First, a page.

Little Misfortune is the latest release from KillMonday Games, the creators of cult-classic Fran Bow, which was a sensation on Steam upon its release in 2015.
Fans of Fran Bow will find the premise of Little Misfortune familiar — the simple art style, the color palette muted and cohesive, the point-and-click mechanics and the unsettling little girl are all reminiscent of Killmonday’s previous game. These similarities, thankfully, do not overshadow Little Misfortune as being defined by its predecessor. However, there’s enough dark weirdness in both to safely say that if Fran Bow isn’t your cup of tea, Little Misfortune won’t be either — especially if you are averse to casual reference to severe domestic violence or violence involving animals.
Little Misfortune’s exposition seems mostly to be about setting and mood, rather than explicit plot setup. You get a glimpse into Misfortune’s daily life and her unfailing optimism in the face of hardship and violence. It’s easy to be on Misfortune’s side, and to be wary of the disembodied narrator guiding your and her actions. As you spend the opening few minutes exploring Misfortune’s home, you get the sense that she is in an environment entirely void of adult presence, even though you see her mother briefly in the kitchen. This sets the stage for the rest of the game, as Misfortune explores a simultaneously surreal, whimsical, and depressing world.
The means of navigating this world are quite straightforward — this is a point-and click game with very light puzzles that encourages you to come along for the ride. Challenges are minimal, and there are few tangential sidequests. However, there is some light replay value to be found in the decisions you make, although you will have a similar experience regardless of your actions.
A key element of Little Misfortune is the sound design. The sound effects are all deeply effective, and communicate the tone of each action and scene in a subtle way. All of Misfortune’s lines, as well as the narrator’s, are voice-acted. For the most part, the voice acting is impressive, contributing to immersion and supporting the characterization of the main characters. However, Misfortune’s voice in particular can become grating after a couple hours. Her catchphrases and cadences are quite repetitive, and shift from cute to annoying in an unfortunate way. This may, in fact, be intentional, and does reflect something accurate about the ways that children sometimes speak, latching onto a word or tone and using it until it becomes unbearable. Still, it contributes to an irritating experience for the player overall.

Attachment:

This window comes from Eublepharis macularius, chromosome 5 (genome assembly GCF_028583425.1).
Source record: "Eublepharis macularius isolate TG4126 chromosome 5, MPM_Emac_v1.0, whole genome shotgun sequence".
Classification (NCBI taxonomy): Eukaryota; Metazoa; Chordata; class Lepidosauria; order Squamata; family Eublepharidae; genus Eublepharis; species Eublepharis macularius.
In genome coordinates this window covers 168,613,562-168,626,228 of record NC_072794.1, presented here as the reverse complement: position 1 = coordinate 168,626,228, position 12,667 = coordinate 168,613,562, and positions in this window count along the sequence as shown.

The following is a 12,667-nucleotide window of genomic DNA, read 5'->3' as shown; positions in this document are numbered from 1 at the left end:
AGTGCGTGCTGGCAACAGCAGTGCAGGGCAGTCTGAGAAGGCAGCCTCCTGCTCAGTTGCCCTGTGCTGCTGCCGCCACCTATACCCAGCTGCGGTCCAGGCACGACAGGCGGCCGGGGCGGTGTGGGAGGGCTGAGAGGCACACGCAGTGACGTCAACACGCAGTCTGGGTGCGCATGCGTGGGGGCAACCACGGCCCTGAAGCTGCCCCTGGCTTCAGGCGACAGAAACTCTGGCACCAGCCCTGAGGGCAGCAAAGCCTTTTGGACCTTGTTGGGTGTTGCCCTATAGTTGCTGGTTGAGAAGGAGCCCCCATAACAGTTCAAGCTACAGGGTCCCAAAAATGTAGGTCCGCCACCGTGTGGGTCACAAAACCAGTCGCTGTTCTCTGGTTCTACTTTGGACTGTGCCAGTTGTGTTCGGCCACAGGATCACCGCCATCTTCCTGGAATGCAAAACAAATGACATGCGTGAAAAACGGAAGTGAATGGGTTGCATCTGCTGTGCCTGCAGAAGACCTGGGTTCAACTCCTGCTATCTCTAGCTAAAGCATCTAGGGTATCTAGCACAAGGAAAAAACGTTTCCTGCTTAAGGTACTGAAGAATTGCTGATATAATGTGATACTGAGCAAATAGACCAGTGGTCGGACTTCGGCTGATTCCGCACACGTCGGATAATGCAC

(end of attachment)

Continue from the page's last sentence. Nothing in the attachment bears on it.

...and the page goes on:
As for narrative, Little Misfortune is an endearing dark comedy. It has a simple charm that is difficult to resist — it makes you want to know what happens next. The pacing is a bit slow, but there are enough small events sprinkled throughout each setting to draw you into the humor and ambience of Misfortune’s odd world. If there is a drawback to be found here, it is in the game’s trademark darkness. There are several lines that are taboo simply for the sake of being taboo — there are blatant and somewhat cheap efforts to shock the player that I personally found unnecessary and that took me out of the otherwise engrossing experience.
In all, Little Misfortune is a polished and compelling story that leads you down a humorous and morbid path. Fans of Fran Bow certainly shouldn’t miss it, nor should anyone with a taste for oddball point-and-click adventures.
You can also find Little Misfortune on Steam.